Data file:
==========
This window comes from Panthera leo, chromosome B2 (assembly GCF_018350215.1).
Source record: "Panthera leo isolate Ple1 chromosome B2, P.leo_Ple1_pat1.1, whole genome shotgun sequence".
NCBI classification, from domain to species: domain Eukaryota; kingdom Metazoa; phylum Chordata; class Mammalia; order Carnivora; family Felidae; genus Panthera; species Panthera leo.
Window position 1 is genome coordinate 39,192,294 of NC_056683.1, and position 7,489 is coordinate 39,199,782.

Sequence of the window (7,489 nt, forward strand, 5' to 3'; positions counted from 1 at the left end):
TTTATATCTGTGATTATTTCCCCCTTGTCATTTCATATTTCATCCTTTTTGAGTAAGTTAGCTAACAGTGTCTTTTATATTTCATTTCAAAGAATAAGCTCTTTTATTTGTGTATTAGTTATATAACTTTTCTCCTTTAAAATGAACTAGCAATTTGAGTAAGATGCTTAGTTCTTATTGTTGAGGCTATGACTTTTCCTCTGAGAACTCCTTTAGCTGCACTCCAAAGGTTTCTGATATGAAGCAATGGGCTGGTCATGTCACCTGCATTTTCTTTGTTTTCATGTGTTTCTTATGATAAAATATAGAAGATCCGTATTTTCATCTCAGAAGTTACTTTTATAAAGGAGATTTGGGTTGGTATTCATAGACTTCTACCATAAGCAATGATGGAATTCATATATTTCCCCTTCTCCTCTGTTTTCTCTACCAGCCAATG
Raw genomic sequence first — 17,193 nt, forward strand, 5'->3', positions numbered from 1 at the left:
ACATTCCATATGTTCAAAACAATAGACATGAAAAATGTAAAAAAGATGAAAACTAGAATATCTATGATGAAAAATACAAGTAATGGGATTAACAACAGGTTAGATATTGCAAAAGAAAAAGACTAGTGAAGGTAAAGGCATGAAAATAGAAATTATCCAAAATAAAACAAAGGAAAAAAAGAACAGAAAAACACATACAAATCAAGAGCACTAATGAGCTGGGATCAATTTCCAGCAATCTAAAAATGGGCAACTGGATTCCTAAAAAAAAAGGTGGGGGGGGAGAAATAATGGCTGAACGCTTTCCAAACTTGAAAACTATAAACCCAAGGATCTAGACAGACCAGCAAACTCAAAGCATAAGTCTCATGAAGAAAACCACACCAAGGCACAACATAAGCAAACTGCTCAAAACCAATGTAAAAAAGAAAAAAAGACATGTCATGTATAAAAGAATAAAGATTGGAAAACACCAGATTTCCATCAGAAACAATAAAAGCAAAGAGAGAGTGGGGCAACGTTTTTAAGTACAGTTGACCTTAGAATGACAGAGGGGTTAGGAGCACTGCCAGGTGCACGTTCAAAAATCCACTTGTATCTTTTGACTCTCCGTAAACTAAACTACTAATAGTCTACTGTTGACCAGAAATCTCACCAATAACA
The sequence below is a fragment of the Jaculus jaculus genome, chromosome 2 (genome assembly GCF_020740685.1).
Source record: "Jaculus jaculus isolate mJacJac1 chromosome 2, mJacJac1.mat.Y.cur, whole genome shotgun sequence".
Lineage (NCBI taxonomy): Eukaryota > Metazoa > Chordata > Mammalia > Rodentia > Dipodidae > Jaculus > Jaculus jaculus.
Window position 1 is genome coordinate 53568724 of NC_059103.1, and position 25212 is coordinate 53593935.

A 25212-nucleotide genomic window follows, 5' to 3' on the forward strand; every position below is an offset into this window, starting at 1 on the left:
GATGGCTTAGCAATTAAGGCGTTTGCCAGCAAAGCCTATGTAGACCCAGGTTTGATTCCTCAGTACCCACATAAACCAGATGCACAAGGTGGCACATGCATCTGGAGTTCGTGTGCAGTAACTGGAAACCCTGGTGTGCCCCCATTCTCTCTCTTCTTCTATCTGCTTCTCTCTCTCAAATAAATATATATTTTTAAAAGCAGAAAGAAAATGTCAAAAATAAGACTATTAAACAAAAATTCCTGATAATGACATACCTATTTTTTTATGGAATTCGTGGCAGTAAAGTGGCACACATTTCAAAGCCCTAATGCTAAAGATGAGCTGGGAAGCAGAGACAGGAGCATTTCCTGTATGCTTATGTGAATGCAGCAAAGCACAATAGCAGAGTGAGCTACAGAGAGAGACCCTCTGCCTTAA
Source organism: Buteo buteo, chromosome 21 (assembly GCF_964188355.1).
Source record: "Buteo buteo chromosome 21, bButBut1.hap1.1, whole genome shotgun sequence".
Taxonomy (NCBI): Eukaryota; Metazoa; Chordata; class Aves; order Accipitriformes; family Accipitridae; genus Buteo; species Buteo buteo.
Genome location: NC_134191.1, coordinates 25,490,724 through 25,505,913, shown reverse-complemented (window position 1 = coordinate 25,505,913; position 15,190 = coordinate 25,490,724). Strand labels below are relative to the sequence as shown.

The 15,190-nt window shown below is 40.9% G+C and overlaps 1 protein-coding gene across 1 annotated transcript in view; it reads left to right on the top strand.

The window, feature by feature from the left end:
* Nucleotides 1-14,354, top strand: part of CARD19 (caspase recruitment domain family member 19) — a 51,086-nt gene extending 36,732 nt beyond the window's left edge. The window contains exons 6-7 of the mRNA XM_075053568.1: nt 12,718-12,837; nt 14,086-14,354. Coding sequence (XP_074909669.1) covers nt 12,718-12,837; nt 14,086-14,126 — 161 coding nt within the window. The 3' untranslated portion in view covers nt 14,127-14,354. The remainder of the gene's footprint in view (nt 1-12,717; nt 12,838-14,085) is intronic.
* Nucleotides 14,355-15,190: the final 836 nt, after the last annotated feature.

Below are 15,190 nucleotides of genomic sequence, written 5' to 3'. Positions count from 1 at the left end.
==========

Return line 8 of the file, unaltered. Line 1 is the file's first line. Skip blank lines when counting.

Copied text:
ACATTCCATATGTTCAAAACAATAGACATGAAAAATGTAAAAAAGATGAAAACTAGAATATCTATGATGAAAAATACAAGTAATGGGATTAACAACAGGTTAGATATTGCAAAAGAAAAAGACTAGTGAAGGTAAAGGCATGAAAATAGAAATTATCCAAAATAAAACAAAGGAAAAAAAGAACAGAAAAACACATACAAATCAAGAGCACTAATGAGCTGGGATCAATTTCCAGCAATCTAAAAATGGGCAACTGGATTCCTAAAAAAAAAGGTGGGGGGGGAGAAATAATGGCTGAACGCTTTCCAAACTTGAAAACTATAAACCCAAGGATCTAGACAGACCAGCAAACTCAAAGCATAAGTCTCATGAAGAAAACCACACCAAGGCACAACATAAGCAAACTGCTCAAAACCAATGTAAAAAAGAAAAAAAGACATGTCATGTATAAAAGAATAAAGATTGGAAAACACCAGATTTCCATCAGAAACAATAAAAGCAAAGAGAGAGTGGGGCAACGTTTTTAAGTACAGTTGACCTTAGAATGACAGAGGGGTTAGGAGCACTGCCAGGTGCACGTTCAAAAATCCACTTGTATCTTTTGACTCTCCGTAAACTAAACTACTAATAGTCTACTGTTGACCAGAAATCTCACCAATAACA